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Sidda Lee Walker (Sandra Bullock) is a successful playwright living in New York, far from her dramatic, eccentric mother Vivi (Ellen Burstyn), who lives in Louisiana with her father Shep (James Garner). When a Time Magazine profile is published on Sidda, Vivi is outraged at the implications that she was not a good mother, and the subsequent fight threatens to destroy not only their unstable relationship, but Sidda’s seven year relationship with Connor (Angus MacFadyen). Vivi’s childhood friends, the Ya-Ya Sisterhood (Fionnula Flanagan, Shirley Knight, Maggie Smith) formed before their teens, are keen to restore peace and believe that confronting the past is the answer. 

Review by Louise Keller:
What starts as a light-hearted comedy, quickly develops into a powerful emotional drama dealing with friendships and that special mother/daughter relationship. I’m not sure whether this rates it a chick flick, but first time director Callie Khouri (who wrote Thelma and Louise) has certainly tapped into many perceptions that ring true. Personally, I think Divine Secrets of the Ya-Ya Sisterhood is divine. Not in the religious sense, of course (although there is a mystical scene when Ellen Burstyn chants a wistful request under a moonlit tree surrounded by candles), but in its overall journey. It’s credit to Khouri and the marvellous cast, that despite a complex structure covering three different time periods, the result is so enjoyable and we get deeply involved in the characters. Set in Louisiana, where Southern drawls are at home with the likes of Margaret Mitchell’s Scarlett O’Hara, during the first half an hour, I laughed so much I cried; in the last half hour, the tears were real. Quaint rituals by impressionable young girls and recollections of their secret fantasies develop into squabbles over Bloody Marys, nostalgic memories and emotional seesaws involving friends, lovers, siblings and parents. Sandra Bullock is simply superb as Sidda, the successful playwright, whose published interview about her upbringing ‘If I had an easy childhood I would have absolutely nothing to write about’ deepens the already shaky ground in her relationship with her mother Vivi. Bullock conveys her most inner thoughts and feelings by simple facial expressions and is a delight to watch. Her stormy relationship with her mother (Burstyn is extraordinary in a showy role) goes up and down like a lift out of control, and concludes in a scene with maximum emotional impact due to Bullock’s sublime understated response. All the Ya-Yas are wonderful – especially Maggie Smith’s oxygen puffing Caro and Fionnula Flanagan’s Teensy who drives a Rolls Royce like a racing car. Look out for the restaurant scene when the Ya-Yas slip a mickey into Sidda’s drink, Smith mischievously tasting the drink in question, as if to gloat about their plan in advance. Both James Garner and Angus MacFadyen deliver plenty of oomph in the male character roles: it is Garner’s Shep that convinced me this film was written by a woman – only a woman could know the wisdom of a man who ignores a woman’s flaws. Ashley Judd is mesmerising as the young Vivi, displaying all the complexities of a flawed young mother when life gets the better of her. Splendid settings, production design and terrific editing give the film a sense of place, while the soundtrack never lets up with a string of timeless tunes with poignant lyrics and a compelling original score.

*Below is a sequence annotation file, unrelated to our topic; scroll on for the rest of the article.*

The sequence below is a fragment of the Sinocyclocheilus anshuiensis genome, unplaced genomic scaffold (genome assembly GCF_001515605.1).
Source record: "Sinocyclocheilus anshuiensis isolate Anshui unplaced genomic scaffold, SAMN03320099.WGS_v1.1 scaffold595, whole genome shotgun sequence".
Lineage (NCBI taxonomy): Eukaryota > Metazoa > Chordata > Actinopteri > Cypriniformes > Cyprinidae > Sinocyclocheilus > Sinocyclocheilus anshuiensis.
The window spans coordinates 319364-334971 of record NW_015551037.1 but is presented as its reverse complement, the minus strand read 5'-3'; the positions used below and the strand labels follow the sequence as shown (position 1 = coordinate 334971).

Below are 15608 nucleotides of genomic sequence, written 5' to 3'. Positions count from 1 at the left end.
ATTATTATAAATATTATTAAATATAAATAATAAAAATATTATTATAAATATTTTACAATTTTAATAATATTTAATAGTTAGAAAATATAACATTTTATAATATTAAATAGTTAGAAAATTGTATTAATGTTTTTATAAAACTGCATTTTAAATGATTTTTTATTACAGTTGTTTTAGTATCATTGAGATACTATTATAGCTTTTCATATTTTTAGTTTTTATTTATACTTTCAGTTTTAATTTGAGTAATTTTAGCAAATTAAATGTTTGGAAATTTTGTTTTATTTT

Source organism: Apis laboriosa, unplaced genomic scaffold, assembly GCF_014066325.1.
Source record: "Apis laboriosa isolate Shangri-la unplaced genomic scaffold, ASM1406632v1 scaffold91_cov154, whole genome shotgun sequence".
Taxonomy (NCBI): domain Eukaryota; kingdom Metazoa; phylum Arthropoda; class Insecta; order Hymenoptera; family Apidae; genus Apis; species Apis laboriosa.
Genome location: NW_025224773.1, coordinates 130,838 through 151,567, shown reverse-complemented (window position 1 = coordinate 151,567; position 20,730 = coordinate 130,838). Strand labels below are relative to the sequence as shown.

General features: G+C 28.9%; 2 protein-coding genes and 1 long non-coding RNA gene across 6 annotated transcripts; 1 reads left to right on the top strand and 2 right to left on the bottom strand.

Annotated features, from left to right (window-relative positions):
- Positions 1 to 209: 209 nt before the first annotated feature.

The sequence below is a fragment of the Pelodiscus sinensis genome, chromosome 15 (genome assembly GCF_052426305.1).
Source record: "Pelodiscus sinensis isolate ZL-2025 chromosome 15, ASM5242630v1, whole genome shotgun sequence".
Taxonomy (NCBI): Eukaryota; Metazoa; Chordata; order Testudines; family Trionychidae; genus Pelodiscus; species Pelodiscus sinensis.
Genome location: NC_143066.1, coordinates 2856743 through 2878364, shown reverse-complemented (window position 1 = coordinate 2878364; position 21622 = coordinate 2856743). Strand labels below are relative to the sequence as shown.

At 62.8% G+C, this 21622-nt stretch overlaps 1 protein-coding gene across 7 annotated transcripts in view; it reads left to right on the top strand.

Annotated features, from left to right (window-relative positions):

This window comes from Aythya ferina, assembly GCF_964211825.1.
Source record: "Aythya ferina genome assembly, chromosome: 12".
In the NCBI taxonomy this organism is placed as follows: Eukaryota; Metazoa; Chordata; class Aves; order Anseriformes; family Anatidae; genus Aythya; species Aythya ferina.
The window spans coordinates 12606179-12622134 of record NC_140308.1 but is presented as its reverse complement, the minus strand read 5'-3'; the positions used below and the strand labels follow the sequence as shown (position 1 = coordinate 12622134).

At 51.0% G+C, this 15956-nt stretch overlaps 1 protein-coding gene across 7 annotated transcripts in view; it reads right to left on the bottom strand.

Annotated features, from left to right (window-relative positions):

Review by Andrew L. Urban:
Men are portrayed in a typically contradictory light in Ya Ya land: on one hand they are incidental to the real business of women living lives torpedoes by emotion and buoyed by love. On the other hand, they are pivotal to the lives of mothers and wives and as a result, the men float in and out of focus in this film. But I’m not complaining. In fact, my only complaint about the film is that it must take a woman’s unique and wonderful emotional radar to keep up with the criss cross of characters and their emotional journeys, jumping back and forward in time for much of the film. It is often several scenes later that, through some detective work, I can piece information and characters together in the right order. Adroitly squeezing a book into a movie, Callie Khouri and Mark Andrus achieve with great economy something of value: they capture the story, resolve the emotional plot and create rich, real characters we can identify and care about. Of course, the latter is thanks to a superlative cast, who should probably win some sort of ensemble Oscar. All that is enough good reason to see the film, but another reason (for men) is to get a good insight into how women are made. And that’s worth the price of admission alone.

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CAST: Sandra Bullock, Ellen Burstyn, Fionnula Flanagan, Maggie Smith, James Garner, Ashley Judd, Shirley Knight, Angus MacFadyen

PRODUCER: Bonnie Bruckheimer, Hunt Lowry

DIRECTOR: Callie Khouri

SCRIPT: Callie Khouri with adaptation by Mark Andrus (based on the novel Divine Secrets of the Ya-Ya Sisterhood and Little Altars Everywhere by Rebecca Wells)


EDITOR: Andrew Marcus

MUSIC: T Bone Burnett and David Mansfield


RUNNING TIME: 116 minutes



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